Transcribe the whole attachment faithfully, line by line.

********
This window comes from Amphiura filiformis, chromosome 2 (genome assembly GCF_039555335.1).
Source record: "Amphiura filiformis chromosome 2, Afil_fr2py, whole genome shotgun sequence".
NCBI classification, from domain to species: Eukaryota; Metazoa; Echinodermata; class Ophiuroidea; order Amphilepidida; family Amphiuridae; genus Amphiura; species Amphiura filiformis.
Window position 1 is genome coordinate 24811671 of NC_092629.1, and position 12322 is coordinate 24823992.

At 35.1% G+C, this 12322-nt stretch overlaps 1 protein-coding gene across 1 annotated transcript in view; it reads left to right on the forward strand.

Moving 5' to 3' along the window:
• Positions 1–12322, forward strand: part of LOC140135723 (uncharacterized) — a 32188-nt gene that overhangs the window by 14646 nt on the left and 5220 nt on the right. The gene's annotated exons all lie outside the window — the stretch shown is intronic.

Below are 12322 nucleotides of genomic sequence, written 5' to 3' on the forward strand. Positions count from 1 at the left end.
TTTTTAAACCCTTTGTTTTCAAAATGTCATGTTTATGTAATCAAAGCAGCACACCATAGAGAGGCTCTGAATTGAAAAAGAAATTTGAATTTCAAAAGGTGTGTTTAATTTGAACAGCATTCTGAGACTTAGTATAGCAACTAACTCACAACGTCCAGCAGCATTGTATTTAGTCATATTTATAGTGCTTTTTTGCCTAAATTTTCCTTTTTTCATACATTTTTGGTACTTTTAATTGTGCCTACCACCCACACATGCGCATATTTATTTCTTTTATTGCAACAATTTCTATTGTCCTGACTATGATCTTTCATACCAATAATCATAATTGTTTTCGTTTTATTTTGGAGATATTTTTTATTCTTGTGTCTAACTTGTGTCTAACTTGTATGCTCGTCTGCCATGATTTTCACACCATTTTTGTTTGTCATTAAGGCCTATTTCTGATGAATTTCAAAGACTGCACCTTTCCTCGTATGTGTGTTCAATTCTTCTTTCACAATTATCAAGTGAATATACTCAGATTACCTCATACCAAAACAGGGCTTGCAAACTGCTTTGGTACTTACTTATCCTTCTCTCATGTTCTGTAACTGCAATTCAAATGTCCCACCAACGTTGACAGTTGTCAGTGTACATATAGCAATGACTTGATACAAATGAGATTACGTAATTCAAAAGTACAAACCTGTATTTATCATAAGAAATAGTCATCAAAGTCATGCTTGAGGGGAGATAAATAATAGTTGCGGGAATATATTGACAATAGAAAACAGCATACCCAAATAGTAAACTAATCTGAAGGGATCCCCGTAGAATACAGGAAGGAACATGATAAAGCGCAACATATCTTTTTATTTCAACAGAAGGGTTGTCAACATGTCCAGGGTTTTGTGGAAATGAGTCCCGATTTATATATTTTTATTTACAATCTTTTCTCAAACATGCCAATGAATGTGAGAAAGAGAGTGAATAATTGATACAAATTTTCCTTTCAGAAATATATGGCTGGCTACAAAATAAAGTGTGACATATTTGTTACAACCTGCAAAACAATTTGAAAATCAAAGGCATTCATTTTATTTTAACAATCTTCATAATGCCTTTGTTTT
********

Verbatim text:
This window comes from Amphiura filiformis, chromosome 2 (genome assembly GCF_039555335.1).
Source record: "Amphiura filiformis chromosome 2, Afil_fr2py, whole genome shotgun sequence".
NCBI classification, from domain to species: Eukaryota; Metazoa; Echinodermata; class Ophiuroidea; order Amphilepidida; family Amphiuridae; genus Amphiura; species Amphiura filiformis.
Window position 1 is genome coordinate 24811671 of NC_092629.1, and position 12322 is coordinate 24823992.

At 35.1% G+C, this 12322-nt stretch overlaps 1 protein-coding gene across 1 annotated transcript in view; it reads left to right on the forward strand.

Moving 5' to 3' along the window:
• Positions 1–12322, forward strand: part of LOC140135723 (uncharacterized) — a 32188-nt gene that overhangs the window by 14646 nt on the left and 5220 nt on the right. The gene's annotated exons all lie outside the window — the stretch shown is intronic.

Below are 12322 nucleotides of genomic sequence, written 5' to 3' on the forward strand. Positions count from 1 at the left end.
TTTTTAAACCCTTTGTTTTCAAAATGTCATGTTTATGTAATCAAAGCAGCACACCATAGAGAGGCTCTGAATTGAAAAAGAAATTTGAATTTCAAAAGGTGTGTTTAATTTGAACAGCATTCTGAGACTTAGTATAGCAACTAACTCACAACGTCCAGCAGCATTGTATTTAGTCATATTTATAGTGCTTTTTTGCCTAAATTTTCCTTTTTTCATACATTTTTGGTACTTTTAATTGTGCCTACCACCCACACATGCGCATATTTATTTCTTTTATTGCAACAATTTCTATTGTCCTGACTATGATCTTTCATACCAATAATCATAATTGTTTTCGTTTTATTTTGGAGATATTTTTTATTCTTGTGTCTAACTTGTGTCTAACTTGTATGCTCGTCTGCCATGATTTTCACACCATTTTTGTTTGTCATTAAGGCCTATTTCTGATGAATTTCAAAGACTGCACCTTTCCTCGTATGTGTGTTCAATTCTTCTTTCACAATTATCAAGTGAATATACTCAGATTACCTCATACCAAAACAGGGCTTGCAAACTGCTTTGGTACTTACTTATCCTTCTCTCATGTTCTGTAACTGCAATTCAAATGTCCCACCAACGTTGACAGTTGTCAGTGTACATATAGCAATGACTTGATACAAATGAGATTACGTAATTCAAAAGTACAAACCTGTATTTATCATAAGAAATAGTCATCAAAGTCATGCTTGAGGGGAGATAAATAATAGTTGCGGGAATATATTGACAATAGAAAACAGCATACCCAAATAGTAAACTAATCTGAAGGGATCCCCGTAGAATACAGGAAGGAACATGATAAAGCGCAACATATCTTTTTATTTCAACAGAAGGGTTGTCAACATGTCCAGGGTTTTGTGGAAATGAGTCCCGATTTATATATTTTTATTTACAATCTTTTCTCAAACATGCCAATGAATGTGAGAAAGAGAGTGAATAATTGATACAAATTTTCCTTTCAGAAATATATGGCTGGCTACAAAATAAAGTGTGACATATTTGTTACAACCTGCAAAACAATTTGAAAATCAAAGGCATTCATTTTATTTTAACAATCTTCATAATGCCTTTGTTTT